65nm Intel, probably not a good thing...

Posted:
in Future Apple Hardware edited January 2014
Was reading the newspaper at school today, and say a article on a 65nm processor chip that Intel was going to release sometime next year. If i'm not mistaken, you can push a processor past 4.5Ghz? I don't think this is very good,, big competition against apples 90nm (probably going to be out 2004).
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Comments

  • Reply 1 of 40
    nr9nr9 Posts: 182member
    its always a good thing for us cuz more competition = better products.



    anyways, intel's 65 won't be out until at least after 2005, they dont even have good 90 nm
  • Reply 2 of 40
    chagichagi Posts: 284member
    Quote:

    Originally posted by Nr9

    its always a good thing for us cuz more competition = better products.



    anyways, intel's 65 won't be out until at least after 2005, they dont even have good 90 nm




    I'll second this.



    Competition within the semiconductor industry is what provides us (the consumers) with computers that have generally been evolving at an amazing rate.



    I would only worry if for some reason IBM can't continue to provide competitive CPUs. Size isn't everything, something that's going to be come more important soon, as there are some theoretical limits to how small a circuit can possibly get...
  • Reply 3 of 40
    IBM and Intel are both claiming the same timeline actually. Both are expected to move to a 90mm process during '04 and then to a 65mm process in '05.



    I don't think it matters either way. Intel has gone beyond what I consider the wall of sanity, and IBM is quickly reaching that wall.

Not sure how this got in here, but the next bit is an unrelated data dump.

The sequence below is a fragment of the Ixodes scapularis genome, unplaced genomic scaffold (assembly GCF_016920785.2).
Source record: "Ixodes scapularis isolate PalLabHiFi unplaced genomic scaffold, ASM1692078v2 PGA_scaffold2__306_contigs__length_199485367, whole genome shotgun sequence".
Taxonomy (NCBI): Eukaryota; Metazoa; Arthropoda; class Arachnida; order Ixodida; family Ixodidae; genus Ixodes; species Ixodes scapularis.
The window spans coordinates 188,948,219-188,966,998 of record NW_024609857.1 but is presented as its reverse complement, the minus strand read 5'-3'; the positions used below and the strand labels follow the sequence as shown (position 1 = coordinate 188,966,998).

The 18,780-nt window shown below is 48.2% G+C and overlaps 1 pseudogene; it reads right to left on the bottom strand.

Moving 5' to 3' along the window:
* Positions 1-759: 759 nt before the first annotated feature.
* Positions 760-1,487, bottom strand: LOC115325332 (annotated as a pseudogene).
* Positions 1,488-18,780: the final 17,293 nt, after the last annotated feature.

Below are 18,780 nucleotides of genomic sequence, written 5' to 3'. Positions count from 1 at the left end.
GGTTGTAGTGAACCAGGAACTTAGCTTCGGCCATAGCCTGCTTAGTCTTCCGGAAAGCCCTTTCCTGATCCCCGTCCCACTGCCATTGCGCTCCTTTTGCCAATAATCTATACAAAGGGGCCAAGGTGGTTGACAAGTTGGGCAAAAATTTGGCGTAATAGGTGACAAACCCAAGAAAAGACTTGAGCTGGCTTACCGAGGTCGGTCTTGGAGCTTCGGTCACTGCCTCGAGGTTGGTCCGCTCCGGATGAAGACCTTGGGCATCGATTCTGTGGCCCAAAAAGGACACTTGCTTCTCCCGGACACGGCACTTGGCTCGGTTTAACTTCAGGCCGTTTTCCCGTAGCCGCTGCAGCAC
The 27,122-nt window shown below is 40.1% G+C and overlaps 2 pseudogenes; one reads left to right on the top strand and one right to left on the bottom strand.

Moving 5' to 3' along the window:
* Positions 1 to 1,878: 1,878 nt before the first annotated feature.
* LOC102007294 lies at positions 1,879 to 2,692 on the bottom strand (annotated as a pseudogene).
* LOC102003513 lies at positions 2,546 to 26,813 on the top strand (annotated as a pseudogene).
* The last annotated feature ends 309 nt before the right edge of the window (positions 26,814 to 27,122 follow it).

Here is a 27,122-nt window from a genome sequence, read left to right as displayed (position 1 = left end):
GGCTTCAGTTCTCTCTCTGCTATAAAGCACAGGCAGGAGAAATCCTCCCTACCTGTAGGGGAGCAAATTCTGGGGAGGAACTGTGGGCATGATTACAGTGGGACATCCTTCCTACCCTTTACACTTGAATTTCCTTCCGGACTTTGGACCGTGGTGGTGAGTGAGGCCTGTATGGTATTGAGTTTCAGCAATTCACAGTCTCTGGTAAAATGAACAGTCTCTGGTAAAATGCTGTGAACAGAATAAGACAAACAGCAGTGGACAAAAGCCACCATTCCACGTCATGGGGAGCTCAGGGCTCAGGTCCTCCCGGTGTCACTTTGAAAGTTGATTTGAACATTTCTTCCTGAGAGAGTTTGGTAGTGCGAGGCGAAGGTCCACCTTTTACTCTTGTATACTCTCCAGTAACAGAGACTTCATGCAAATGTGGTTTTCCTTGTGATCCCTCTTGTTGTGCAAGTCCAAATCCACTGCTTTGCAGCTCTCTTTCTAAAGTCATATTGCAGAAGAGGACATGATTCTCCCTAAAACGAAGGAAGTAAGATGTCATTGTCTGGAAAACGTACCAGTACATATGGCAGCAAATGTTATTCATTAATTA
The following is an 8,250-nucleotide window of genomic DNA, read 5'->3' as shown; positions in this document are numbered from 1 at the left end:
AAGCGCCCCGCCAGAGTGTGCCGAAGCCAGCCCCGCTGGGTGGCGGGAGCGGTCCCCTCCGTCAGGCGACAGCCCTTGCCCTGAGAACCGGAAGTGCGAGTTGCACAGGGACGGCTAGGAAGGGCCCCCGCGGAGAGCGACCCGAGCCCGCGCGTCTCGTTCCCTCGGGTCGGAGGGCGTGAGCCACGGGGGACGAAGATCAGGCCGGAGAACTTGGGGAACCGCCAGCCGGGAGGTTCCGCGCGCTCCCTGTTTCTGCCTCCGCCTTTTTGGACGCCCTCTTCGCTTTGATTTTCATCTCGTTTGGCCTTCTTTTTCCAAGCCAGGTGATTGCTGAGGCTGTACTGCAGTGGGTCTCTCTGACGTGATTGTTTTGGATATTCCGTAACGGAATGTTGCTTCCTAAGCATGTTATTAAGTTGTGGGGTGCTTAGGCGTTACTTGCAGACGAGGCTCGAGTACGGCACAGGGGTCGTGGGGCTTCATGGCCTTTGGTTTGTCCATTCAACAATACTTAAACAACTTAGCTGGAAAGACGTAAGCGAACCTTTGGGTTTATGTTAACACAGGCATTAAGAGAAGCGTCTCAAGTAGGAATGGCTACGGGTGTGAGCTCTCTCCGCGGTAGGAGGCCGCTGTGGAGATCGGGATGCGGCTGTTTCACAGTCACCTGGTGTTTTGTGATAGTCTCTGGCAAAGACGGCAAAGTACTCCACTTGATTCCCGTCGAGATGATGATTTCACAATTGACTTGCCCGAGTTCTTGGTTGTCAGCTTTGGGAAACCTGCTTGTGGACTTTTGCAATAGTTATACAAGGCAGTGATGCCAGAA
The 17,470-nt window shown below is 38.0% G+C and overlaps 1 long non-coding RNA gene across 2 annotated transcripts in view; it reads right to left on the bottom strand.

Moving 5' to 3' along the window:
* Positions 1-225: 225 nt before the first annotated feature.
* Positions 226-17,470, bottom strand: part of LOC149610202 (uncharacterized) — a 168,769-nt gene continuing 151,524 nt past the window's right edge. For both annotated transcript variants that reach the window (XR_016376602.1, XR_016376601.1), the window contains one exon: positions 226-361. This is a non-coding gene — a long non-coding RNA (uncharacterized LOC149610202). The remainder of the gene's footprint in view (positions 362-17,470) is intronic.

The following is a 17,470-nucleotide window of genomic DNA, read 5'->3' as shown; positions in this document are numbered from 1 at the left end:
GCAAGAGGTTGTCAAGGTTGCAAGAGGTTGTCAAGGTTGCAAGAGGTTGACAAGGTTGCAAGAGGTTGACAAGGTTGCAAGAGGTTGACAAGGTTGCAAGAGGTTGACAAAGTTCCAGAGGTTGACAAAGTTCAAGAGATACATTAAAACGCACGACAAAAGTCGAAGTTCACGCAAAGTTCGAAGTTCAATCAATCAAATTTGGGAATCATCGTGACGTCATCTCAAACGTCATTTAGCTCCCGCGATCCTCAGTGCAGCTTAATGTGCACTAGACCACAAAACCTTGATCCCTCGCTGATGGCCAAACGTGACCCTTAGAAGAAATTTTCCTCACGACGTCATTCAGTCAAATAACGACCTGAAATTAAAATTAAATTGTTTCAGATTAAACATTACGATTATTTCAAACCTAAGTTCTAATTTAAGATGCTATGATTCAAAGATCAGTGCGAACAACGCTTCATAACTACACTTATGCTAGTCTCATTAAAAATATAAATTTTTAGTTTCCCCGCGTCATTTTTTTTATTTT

Ten years ago I would have strangled someone in front of their own mother for another 25MHZ, but in the past year things have reached a boiling point--even for high end applications. Unless you're rendering, compiling, or playing games, there is no reason for a 2GHZ machine to not do everything you need all at the same time.



    I mean, when I was waiting a minute or two for a filter to render in Photoshop only to have to undo it, make changes, and give it another go I wanted a faster machine... but when the program reacts nearly as fast as I can use it, there's no point.



    I don't think I'm alone on this issue either. In the past couple of years there has been a strong push towards more efficient processing--the Pentium M/Centrino is a fantastic example of this. The market for energy and heat efficient processors for smaller form factors is booming now that it's becoming possible to have both the efficiency and the power.
  • Reply 4 of 40
    Apparently the 90nm G5 is supposed to top out somewhere around 5ghz. I don't see the problem with a 65nm Intel pushing 4.5ghz. You also seem to be forgetting that mhz isn't everything.
  • Reply 5 of 40
    Quote:

    Originally posted by jbarket

    The market for energy and heat efficient processors for smaller form factors is booming now that it's becoming possible to have both the efficiency and the power.



    I hope Apple (and IBM) enter this market soon! I'd love to see Apples portables (and maybe an upgraded iPod) gain even more battery life while improving system responsiveness.



    Heck, I just read that the Palm Tungsten T3's processor is almost as fast as my iBook (400 MHz / 600 MHz) - on paper.
  • Reply 6 of 40
    As everyone has said, Intel aren't even shipping 90nm yet, so 65nm is pure marketing BS... it smacks of desperation.



    I'd be more impressed if they slated a proper consumer 64 bit chip for release, instead they use the usual Intel tactic... try to ramp up the speed.



    Also what about the leakage issue? The 90 nm chips are leaking current like anything... and not even shipping yet! Surely this must be fixed on the new/current process before moving on...